Independence of coronary artery disease to subclinical left ventricular dysfunction.
Prasanna Venkataraman; Leah Wright; Quan Huynh; Thomas H Marwick
Epicardial atherosclerosis and heart failure while distinct clinical entities share common pathophysiological features including endothelial dysfunction and inflammation. Presence of subclinical disease could lead to early diagnosis and intervention in the other. The aim of our study was to assess the association between coronary calcium score (CCS), conventional cardiovascular risk factors, and echocardiographic markers of subclinical left ventricular dysfunction (S-LVD).One hundred and fifty-nine participants aged 40-70 years with intermediate risk of coronary artery disease (5-year risk of 2%-15%) were identified. Computed tomography (CT) CCS and 2-D transthoracic echocardiography were performed. Main outcomes included presence of subclinical left ventricular dysfunction defined by reduced average global longitudinal strain, left atrial volume enlargement, and elevated E/e'.Fifteen participants had evidence of subclinical LV dysfunction (8 with systolic dysfunction and 7 with diastolic dysfunction) and 85 participants had CCS > 0. CCS > 0 was present in 10 participants with S-LVD compared to 75 participants without S-LVD (67% vs 53%, P = .47). There was no significant difference between in mean GLS (19.2 vs 19.5, P = .14), E/e' (7.2 vs 7.5 P = .33) in those without or with coronary artery calcium. Elevated CCS was also not associated with a higher tertiles of indexed LV mass (OR 1.15, P = .49) or index left atrial volume (OR 1.15, P = .49).In an asymptomatic, low-intermediate-risk group, mechanistic processes that lead to atherosclerosis are not directly associated with subclinical LV dysfunction.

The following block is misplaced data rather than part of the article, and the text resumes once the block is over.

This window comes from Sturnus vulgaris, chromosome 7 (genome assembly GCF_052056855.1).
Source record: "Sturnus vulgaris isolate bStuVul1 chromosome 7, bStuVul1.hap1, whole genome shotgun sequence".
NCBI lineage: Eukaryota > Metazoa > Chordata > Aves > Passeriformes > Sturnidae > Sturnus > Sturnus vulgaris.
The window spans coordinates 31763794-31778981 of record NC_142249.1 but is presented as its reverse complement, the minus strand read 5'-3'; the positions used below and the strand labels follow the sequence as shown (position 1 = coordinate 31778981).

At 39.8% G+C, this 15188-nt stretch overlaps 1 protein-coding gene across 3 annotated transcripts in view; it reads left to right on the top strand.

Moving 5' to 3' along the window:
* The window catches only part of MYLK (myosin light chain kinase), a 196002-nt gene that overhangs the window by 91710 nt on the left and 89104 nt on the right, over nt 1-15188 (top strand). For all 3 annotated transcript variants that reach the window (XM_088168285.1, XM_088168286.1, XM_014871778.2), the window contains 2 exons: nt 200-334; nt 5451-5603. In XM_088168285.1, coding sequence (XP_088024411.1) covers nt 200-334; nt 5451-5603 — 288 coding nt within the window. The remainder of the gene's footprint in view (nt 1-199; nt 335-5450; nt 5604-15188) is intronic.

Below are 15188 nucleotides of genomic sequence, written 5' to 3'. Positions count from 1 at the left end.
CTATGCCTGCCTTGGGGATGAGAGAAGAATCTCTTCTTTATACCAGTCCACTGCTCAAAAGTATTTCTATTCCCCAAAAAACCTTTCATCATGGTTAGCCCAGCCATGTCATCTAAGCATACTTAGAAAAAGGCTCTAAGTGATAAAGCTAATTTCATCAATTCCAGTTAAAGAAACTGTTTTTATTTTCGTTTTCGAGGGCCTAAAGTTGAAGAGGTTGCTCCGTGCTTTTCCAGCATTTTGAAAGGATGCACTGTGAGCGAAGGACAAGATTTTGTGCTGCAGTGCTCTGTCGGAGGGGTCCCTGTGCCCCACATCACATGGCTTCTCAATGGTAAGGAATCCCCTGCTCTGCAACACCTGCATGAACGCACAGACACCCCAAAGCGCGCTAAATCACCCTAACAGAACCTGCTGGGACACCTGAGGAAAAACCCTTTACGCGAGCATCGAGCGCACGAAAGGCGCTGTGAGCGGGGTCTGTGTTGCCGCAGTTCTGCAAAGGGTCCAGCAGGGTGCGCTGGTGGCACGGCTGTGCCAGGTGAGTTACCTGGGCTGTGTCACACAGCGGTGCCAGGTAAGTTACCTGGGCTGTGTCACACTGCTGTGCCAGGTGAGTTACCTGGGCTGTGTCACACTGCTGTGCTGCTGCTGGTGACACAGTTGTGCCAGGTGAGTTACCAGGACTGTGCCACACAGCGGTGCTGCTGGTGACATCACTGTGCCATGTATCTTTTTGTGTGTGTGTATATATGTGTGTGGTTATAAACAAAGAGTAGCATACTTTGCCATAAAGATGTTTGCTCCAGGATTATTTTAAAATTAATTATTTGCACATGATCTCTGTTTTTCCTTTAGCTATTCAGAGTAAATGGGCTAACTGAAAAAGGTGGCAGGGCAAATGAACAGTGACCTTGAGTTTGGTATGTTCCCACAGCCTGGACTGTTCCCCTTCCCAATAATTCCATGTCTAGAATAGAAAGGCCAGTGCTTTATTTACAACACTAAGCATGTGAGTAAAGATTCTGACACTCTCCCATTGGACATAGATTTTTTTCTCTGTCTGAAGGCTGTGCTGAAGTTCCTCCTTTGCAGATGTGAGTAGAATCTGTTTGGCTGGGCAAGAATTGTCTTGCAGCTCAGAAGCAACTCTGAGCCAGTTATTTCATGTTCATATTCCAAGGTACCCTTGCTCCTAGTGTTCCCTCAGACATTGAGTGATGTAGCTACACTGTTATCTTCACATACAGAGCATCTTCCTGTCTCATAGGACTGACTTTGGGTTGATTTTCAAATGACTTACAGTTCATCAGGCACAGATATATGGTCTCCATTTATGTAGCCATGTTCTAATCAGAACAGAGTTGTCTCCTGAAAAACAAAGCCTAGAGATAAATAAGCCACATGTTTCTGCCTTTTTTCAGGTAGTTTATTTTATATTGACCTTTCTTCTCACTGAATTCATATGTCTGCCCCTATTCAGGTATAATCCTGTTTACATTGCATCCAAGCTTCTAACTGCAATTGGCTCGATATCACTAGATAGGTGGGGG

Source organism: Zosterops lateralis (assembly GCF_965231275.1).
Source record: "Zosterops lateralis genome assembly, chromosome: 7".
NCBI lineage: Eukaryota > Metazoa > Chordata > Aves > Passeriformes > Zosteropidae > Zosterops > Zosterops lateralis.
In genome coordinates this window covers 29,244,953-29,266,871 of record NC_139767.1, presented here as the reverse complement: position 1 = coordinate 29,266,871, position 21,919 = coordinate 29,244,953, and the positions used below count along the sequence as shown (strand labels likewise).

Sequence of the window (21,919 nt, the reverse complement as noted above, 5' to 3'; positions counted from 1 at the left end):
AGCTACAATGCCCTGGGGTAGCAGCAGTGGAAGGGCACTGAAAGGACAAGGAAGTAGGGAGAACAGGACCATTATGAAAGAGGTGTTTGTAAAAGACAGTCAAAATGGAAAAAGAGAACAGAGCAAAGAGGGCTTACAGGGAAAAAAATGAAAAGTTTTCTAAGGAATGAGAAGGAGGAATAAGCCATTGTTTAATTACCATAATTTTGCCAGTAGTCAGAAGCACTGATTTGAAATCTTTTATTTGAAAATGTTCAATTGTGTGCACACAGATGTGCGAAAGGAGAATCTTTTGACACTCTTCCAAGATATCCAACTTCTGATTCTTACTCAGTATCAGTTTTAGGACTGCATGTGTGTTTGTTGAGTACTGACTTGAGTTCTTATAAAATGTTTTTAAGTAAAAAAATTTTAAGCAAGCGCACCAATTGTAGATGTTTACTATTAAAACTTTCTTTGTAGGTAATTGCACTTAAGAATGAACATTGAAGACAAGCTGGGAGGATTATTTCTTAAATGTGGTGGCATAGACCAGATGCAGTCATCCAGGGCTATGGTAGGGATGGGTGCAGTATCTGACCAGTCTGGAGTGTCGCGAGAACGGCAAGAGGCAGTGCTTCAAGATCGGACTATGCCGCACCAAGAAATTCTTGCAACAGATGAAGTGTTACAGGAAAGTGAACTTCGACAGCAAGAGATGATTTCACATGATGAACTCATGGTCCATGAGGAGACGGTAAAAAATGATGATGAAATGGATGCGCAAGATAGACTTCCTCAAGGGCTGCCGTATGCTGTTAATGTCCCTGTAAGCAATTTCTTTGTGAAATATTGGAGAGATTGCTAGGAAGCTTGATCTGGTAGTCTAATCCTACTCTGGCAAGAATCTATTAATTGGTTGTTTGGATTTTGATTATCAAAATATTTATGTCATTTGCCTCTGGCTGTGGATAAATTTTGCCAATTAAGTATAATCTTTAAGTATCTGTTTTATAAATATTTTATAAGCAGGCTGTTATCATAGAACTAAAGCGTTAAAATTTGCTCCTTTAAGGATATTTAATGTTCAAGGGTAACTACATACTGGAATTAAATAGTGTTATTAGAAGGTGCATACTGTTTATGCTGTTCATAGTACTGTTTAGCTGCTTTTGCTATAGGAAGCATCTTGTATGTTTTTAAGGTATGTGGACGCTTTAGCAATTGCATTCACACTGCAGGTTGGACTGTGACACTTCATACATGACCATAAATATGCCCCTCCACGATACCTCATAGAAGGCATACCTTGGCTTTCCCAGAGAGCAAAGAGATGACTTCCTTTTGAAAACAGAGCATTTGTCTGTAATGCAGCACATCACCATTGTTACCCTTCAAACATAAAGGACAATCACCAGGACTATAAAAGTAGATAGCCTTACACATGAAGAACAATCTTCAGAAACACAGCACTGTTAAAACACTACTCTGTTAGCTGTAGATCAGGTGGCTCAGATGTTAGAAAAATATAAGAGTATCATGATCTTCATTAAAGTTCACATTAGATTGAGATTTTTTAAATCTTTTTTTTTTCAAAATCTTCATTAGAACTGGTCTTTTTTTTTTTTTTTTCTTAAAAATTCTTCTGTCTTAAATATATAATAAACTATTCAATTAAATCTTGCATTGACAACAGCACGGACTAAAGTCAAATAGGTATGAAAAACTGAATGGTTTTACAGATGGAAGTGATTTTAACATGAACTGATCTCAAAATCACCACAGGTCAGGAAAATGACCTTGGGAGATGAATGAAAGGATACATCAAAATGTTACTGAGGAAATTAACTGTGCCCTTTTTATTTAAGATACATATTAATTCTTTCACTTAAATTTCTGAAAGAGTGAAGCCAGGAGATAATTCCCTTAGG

|Journal||ECHOCARDIOGRAPHY (MOUNT KISCO, N.Y.)|
|Published||21 Apr 2020|